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Molybdenum Disulfide Shows Promise For High-Temperature Electronics

Thin-film transistors made of the 2-D electronic material work at over 220 °C

2 min read
Molybdenum Disulfide Shows Promise For High-Temperature Electronics
Image: Alexander A. Balandin/University of California-Riverside

Electronics and sensors that relay information from inside jet engines and deep oil and gas wells could improve efficiency and save millions of dollars. Researchers have been looking for cost-effective electronic circuits that would work in those extreme-temperature environments.

Now a team from the University of Calfornia at Riverside and Rensselaer Polytechnic Institute has found that the two-dimensional electronic material molybdenum disulfide (MoS2) is a promising candidate for high-temperature transistors. They have made MoS2 thin-film transistors that work at temperatures exceeding 220 °C and remain stable over two months of operation. The results are published in the Journal of Applied Physics.

Conventional silicon logic chips typically break down past 350 °C. Though researchers are pursuing silicon carbide and gallium nitride circuits as an alternative for extreme environments, these materials “hold promise for extended high-temperature operation, [but] are still not cost-effective for high volume applications," said Alexander Balandin, a professor of electrical and computer engineering at UCR, in a press release.

Molybdenum disulfide, which is found as the mineral molybdenite, is an abundant, naturally occurring material. It can be synthesized by chemical vapor deposition and could also be made into solutions that serve as inks for printable electronics. Researchers have been pursuing its development, along with graphene, as the material of choice for post-silicon electronics.

The reason MoS2 transistors work well at high temperatures is because of the material’s wide bandgap of 1.9 electron volts (silicon’s is 1.1 eV). That wide bandgap keeps high temperatures from driving electrons into the conduction band, causing an undesired flow of current.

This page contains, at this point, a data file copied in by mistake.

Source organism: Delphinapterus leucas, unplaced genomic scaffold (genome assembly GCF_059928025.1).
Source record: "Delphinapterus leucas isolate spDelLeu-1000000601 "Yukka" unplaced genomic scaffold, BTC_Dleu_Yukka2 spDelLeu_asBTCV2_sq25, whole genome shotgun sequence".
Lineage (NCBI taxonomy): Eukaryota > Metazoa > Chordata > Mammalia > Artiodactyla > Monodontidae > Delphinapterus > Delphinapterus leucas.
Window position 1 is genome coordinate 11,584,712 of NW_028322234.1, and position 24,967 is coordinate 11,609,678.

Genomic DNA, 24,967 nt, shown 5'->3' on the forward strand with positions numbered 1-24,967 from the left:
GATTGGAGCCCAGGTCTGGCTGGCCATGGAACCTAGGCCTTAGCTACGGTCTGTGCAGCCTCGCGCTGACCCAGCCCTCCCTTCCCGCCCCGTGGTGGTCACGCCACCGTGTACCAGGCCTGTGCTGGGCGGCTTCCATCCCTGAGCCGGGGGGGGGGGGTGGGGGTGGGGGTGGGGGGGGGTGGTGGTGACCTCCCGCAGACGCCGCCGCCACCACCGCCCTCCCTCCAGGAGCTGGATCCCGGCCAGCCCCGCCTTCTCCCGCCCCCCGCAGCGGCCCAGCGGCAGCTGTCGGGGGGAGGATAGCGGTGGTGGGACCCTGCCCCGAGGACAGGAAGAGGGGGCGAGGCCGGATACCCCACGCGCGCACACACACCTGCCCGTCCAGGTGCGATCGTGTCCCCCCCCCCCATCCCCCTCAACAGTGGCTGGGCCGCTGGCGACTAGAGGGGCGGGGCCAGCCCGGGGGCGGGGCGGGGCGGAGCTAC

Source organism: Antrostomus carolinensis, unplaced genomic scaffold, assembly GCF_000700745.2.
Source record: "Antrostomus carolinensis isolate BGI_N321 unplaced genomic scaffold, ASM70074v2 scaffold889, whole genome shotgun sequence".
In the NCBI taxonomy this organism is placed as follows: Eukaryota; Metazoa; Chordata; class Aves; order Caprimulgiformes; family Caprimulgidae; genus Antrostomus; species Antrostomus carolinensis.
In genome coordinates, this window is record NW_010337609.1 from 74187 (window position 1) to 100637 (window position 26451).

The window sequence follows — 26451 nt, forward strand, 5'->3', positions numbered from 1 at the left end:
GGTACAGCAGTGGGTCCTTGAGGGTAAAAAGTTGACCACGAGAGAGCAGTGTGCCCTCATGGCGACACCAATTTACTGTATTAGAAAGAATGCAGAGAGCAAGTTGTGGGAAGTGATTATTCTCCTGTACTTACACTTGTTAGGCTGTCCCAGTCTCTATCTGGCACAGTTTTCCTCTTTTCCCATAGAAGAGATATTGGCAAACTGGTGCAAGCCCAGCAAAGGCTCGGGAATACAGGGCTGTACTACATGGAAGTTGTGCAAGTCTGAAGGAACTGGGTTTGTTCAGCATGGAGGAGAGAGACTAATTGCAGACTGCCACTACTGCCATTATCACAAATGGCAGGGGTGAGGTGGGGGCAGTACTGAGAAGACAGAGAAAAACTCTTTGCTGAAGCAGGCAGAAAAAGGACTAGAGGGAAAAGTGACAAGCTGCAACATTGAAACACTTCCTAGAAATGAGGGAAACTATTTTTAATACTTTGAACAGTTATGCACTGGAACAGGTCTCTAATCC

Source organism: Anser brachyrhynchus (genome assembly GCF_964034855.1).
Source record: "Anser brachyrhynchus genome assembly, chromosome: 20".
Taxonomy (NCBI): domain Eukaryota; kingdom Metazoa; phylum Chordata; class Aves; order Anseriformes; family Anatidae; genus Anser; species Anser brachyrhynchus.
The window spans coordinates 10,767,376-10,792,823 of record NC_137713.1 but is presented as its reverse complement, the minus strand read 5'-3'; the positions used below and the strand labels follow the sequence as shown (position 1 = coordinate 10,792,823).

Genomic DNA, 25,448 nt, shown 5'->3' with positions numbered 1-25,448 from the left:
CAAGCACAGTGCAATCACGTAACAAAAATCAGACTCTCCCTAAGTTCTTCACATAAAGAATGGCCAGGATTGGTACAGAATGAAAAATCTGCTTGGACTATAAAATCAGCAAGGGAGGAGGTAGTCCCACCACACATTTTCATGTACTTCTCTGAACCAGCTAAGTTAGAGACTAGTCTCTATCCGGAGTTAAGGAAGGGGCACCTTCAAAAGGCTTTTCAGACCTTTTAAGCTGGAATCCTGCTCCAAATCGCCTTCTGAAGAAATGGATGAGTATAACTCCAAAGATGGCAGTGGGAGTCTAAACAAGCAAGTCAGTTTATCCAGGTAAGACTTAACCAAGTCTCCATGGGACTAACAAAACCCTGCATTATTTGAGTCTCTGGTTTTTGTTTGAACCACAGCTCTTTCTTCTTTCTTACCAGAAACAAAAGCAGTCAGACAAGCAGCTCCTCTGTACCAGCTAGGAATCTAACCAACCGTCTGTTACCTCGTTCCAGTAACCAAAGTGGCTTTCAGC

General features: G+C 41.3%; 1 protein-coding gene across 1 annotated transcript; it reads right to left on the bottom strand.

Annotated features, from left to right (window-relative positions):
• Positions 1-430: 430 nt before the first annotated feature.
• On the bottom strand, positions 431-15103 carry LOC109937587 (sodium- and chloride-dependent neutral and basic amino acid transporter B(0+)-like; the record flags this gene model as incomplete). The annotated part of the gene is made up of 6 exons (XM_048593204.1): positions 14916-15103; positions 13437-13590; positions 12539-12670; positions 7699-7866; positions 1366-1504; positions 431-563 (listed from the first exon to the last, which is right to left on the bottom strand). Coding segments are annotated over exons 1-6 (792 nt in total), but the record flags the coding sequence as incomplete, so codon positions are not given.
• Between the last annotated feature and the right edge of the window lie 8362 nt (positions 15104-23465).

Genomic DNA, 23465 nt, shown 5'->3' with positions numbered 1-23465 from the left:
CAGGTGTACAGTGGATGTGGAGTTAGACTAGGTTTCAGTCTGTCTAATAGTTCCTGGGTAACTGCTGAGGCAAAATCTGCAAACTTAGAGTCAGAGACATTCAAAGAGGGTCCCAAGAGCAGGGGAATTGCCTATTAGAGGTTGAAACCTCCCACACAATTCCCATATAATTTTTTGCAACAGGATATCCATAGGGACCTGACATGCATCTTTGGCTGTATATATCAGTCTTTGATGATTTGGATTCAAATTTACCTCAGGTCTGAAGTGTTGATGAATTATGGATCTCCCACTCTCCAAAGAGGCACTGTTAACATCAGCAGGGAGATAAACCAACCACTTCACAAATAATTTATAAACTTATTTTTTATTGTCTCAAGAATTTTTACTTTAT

Transistors made of silicon carbide—which has an even wider bandgap, in excess 3 eV—can work at over 500 °C, but those devices have yet to be tested for longevity. A University of Utah team recently made plasma transistors for nuclear reactor electronics that function at temperatures as high as 790 °C, but those would be impractical and expensive for other applications.

To be competitive with silicon and silicon carbide, Balandin and his team will have to show that MoS2 transistors work at even higher temperatures. One challenge with making transistors that are resistant to extreme heat is designing other components (chip packaging, interconnect metals, and contacts, for example) that can survive the harsh environment.

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The Transistor at 75

The past, present, and future of the modern world’s most important invention

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A photo of a birthday cake with 75 written on it.
Lisa Sheehan
LightGreen

Seventy-five years is a long time. It’s so long that most of us don’t remember a time before the transistor, and long enough for many engineers to have devoted entire careers to its use and development. In honor of this most important of technological achievements, this issue’s package of articles explores the transistor’s historical journey and potential future.

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